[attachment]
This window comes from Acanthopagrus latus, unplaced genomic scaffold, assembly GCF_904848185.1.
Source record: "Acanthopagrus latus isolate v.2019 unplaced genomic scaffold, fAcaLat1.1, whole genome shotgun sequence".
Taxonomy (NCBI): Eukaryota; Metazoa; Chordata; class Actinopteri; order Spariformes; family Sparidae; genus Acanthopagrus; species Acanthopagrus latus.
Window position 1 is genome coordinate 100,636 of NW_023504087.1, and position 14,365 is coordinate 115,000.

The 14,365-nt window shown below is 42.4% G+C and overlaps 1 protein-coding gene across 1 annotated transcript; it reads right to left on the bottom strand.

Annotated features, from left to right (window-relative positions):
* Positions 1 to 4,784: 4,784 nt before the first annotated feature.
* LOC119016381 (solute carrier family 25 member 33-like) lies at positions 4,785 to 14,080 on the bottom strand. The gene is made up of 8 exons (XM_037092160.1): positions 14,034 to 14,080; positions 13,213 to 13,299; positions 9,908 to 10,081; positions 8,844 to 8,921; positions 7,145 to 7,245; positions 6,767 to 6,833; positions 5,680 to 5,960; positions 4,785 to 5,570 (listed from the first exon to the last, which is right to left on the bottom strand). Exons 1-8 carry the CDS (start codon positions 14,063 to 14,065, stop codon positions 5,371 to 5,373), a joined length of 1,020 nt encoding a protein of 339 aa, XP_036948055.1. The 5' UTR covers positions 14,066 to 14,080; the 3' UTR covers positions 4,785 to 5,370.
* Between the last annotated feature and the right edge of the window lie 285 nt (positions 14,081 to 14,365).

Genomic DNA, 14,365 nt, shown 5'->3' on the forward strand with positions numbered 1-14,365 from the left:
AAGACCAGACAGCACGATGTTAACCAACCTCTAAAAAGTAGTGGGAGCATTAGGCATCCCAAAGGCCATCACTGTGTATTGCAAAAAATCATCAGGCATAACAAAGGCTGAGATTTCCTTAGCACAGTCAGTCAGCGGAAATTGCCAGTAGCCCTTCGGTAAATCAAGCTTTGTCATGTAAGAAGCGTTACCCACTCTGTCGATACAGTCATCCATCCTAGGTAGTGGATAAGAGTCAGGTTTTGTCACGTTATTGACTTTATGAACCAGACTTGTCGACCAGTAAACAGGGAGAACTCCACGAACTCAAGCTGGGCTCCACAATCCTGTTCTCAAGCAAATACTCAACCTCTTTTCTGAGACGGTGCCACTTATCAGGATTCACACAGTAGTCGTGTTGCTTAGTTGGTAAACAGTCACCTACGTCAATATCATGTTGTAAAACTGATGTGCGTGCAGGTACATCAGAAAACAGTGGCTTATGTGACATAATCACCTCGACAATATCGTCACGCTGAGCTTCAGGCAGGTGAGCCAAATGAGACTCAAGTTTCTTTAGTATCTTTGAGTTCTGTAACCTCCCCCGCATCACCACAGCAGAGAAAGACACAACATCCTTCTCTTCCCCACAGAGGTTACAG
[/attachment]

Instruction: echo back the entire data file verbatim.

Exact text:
This window comes from Acanthopagrus latus, unplaced genomic scaffold, assembly GCF_904848185.1.
Source record: "Acanthopagrus latus isolate v.2019 unplaced genomic scaffold, fAcaLat1.1, whole genome shotgun sequence".
Taxonomy (NCBI): Eukaryota; Metazoa; Chordata; class Actinopteri; order Spariformes; family Sparidae; genus Acanthopagrus; species Acanthopagrus latus.
Window position 1 is genome coordinate 100,636 of NW_023504087.1, and position 14,365 is coordinate 115,000.

The 14,365-nt window shown below is 42.4% G+C and overlaps 1 protein-coding gene across 1 annotated transcript; it reads right to left on the bottom strand.

Annotated features, from left to right (window-relative positions):
* Positions 1 to 4,784: 4,784 nt before the first annotated feature.
* LOC119016381 (solute carrier family 25 member 33-like) lies at positions 4,785 to 14,080 on the bottom strand. The gene is made up of 8 exons (XM_037092160.1): positions 14,034 to 14,080; positions 13,213 to 13,299; positions 9,908 to 10,081; positions 8,844 to 8,921; positions 7,145 to 7,245; positions 6,767 to 6,833; positions 5,680 to 5,960; positions 4,785 to 5,570 (listed from the first exon to the last, which is right to left on the bottom strand). Exons 1-8 carry the CDS (start codon positions 14,063 to 14,065, stop codon positions 5,371 to 5,373), a joined length of 1,020 nt encoding a protein of 339 aa, XP_036948055.1. The 5' UTR covers positions 14,066 to 14,080; the 3' UTR covers positions 4,785 to 5,370.
* Between the last annotated feature and the right edge of the window lie 285 nt (positions 14,081 to 14,365).

Genomic DNA, 14,365 nt, shown 5'->3' on the forward strand with positions numbered 1-14,365 from the left:
AAGACCAGACAGCACGATGTTAACCAACCTCTAAAAAGTAGTGGGAGCATTAGGCATCCCAAAGGCCATCACTGTGTATTGCAAAAAATCATCAGGCATAACAAAGGCTGAGATTTCCTTAGCACAGTCAGTCAGCGGAAATTGCCAGTAGCCCTTCGGTAAATCAAGCTTTGTCATGTAAGAAGCGTTACCCACTCTGTCGATACAGTCATCCATCCTAGGTAGTGGATAAGAGTCAGGTTTTGTCACGTTATTGACTTTATGAACCAGACTTGTCGACCAGTAAACAGGGAGAACTCCACGAACTCAAGCTGGGCTCCACAATCCTGTTCTCAAGCAAATACTCAACCTCTTTTCTGAGACGGTGCCACTTATCAGGATTCACACAGTAGTCGTGTTGCTTAGTTGGTAAACAGTCACCTACGTCAATATCATGTTGTAAAACTGATGTGCGTGCAGGTACATCAGAAAACAGTGGCTTATGTGACATAATCACCTCGACAATATCGTCACGCTGAGCTTCAGGCAGGTGAGCCAAATGAGACTCAAGTTTCTTTAGTATCTTTGAGTTCTGTAACCTCCCCCGCATCACCACAGCAGAGAAAGACACAACATCCTTCTCTTCCCCACAGAGGTTACAG